|Publication number||US6753670 B2|
|Application number||US 10/091,195|
|Publication date||Jun 22, 2004|
|Filing date||Mar 6, 2002|
|Priority date||Mar 6, 2002|
|Also published as||US20030169014|
|Publication number||091195, 10091195, US 6753670 B2, US 6753670B2, US-B2-6753670, US6753670 B2, US6753670B2|
|Inventors||Andrew S. Kadah|
|Original Assignee||Andrew S. Kadah|
|Export Citation||BiBTeX, EndNote, RefMan|
|Patent Citations (15), Referenced by (32), Classifications (18), Legal Events (5)|
|External Links: USPTO, USPTO Assignment, Espacenet|
The present invention relates to drive circuits that provide AC power (or in some cases DC power) to a motor armature or other AC load or to a reversing load, and is more particularly directed to a control circuit that provides AC power at a frequency, wave shape, and power factor that is tailored for an AC or inductive load that may vary during use, such as a single-phase AC induction motor, an example of which is a motor used to drive a compressor or blower in a HVAC application. The invention is more specifically concerned with a control circuit for applying drive power to a motor which may be from fractional horsepower to several horsepower or above in size; in which a torsional load varies depending upon external factors, and in which the motor torque can depend on the condition or quality of the AC line power; and in which the applied line voltage can drop from a nominal 117 volts (RMS) to below 100 volts, in which the power factor or phase angle can be significant; and in which the line frequency may drop well below the nominal 60 Hz (e.g., where the power is locally generated). Such drive power control circuits may have numerous industrial, commercial, and domestic applications.
In refrigeration and HVAC systems, it is often necessary to change the fan speed or blower speed or compressor speed according to existing conditions. For example, because cold, dry air is considerably heavier than warm moist air, during initial operation the blower has to operate at high speed to pump conditioned air, especially to higher floors. Then, when the comfort space or living space has cooled down, the fan speed is reduced to avoid blowing cold air directly on human occupants. Also, where sensible cooling is needed, rather than latent cooling the blower is operated at higher speed to increase air flow. Correspondingly, if dehumidification is required more than sensible cooling, the air flow rate should be reduced, requiring a slower blower speed. Likewise, as the demand for cooling changes, the need for liquid refrigerant through the system will also vary, and so compressor speed may need to be increased at times and reduced at other times.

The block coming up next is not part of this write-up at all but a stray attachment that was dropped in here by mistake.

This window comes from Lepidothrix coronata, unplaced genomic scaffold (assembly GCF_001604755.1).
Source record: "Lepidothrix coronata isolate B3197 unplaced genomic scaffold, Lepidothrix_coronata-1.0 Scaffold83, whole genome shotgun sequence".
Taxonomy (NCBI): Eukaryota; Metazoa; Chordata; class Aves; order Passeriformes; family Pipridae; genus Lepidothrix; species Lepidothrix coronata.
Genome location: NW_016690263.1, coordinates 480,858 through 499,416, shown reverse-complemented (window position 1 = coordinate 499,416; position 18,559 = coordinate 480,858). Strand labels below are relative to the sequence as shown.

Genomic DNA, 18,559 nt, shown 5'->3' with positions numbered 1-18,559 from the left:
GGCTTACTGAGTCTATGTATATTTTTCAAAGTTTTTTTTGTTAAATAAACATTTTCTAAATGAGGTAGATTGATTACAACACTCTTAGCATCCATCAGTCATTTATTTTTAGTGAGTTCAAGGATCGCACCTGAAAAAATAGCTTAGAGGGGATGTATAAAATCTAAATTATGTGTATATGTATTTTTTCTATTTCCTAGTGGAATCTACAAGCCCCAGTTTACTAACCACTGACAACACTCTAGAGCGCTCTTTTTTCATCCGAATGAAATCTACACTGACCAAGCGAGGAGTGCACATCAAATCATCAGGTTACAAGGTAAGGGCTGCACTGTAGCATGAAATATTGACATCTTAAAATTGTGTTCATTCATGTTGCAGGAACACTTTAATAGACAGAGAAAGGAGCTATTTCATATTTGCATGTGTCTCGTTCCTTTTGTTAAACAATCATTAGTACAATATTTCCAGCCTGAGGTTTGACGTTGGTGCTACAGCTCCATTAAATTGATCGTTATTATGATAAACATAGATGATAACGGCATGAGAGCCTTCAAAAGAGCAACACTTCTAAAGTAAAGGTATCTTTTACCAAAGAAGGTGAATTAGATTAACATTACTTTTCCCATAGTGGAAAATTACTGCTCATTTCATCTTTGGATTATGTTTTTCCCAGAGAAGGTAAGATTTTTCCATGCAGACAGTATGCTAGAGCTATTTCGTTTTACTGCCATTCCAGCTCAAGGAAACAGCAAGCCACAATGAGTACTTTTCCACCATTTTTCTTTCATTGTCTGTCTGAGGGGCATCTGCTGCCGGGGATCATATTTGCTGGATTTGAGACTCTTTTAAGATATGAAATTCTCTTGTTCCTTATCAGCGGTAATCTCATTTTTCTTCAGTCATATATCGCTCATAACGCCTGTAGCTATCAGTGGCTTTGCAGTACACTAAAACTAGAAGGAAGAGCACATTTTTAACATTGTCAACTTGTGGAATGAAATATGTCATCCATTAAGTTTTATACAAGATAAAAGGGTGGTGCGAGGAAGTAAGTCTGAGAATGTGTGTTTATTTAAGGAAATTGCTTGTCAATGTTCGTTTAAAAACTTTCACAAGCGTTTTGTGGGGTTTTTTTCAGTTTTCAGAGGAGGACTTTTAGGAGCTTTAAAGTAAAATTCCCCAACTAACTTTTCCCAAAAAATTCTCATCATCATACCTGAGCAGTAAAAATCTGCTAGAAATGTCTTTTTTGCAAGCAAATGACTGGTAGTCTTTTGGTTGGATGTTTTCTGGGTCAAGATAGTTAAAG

Also, during many peak demand times, the quality of the AC line power can vary enormously, with changes in line voltage and line frequency. Typically, the motor designer is forced to over-design the motor in order to satisfy load requirements over an expected range of input conditions. The motor armature, which is basically an inductive load, may have to face an unfavorable power factor, which means that the actual applied voltage, i.e., the real component of the complex AC voltage, may become unacceptably low. Consequently, it is desirable to be able to adjust the shape and RMS value of the line voltage so that the motor will operate optimally, even under adverse line conditions.
It is well known that for an AC induction motor, the output torque is proportional to the square of the input voltage. It is also the practice for any given application to use a motor that is rated over a given voltage range of ±10%. This means that the system has to be over-designed to meet full load requirements at low voltage. Otherwise, for a given AC induction motor, if the input voltage is 10% low, i.e., V=90% Vnormal, then output torque T drops to T=81% Tnormal. This means that, according to conventional practice, the motor has to be over-designed by at least 19%. Consequently, at normal or high line conditions, over 20% of the electric energy is wasted.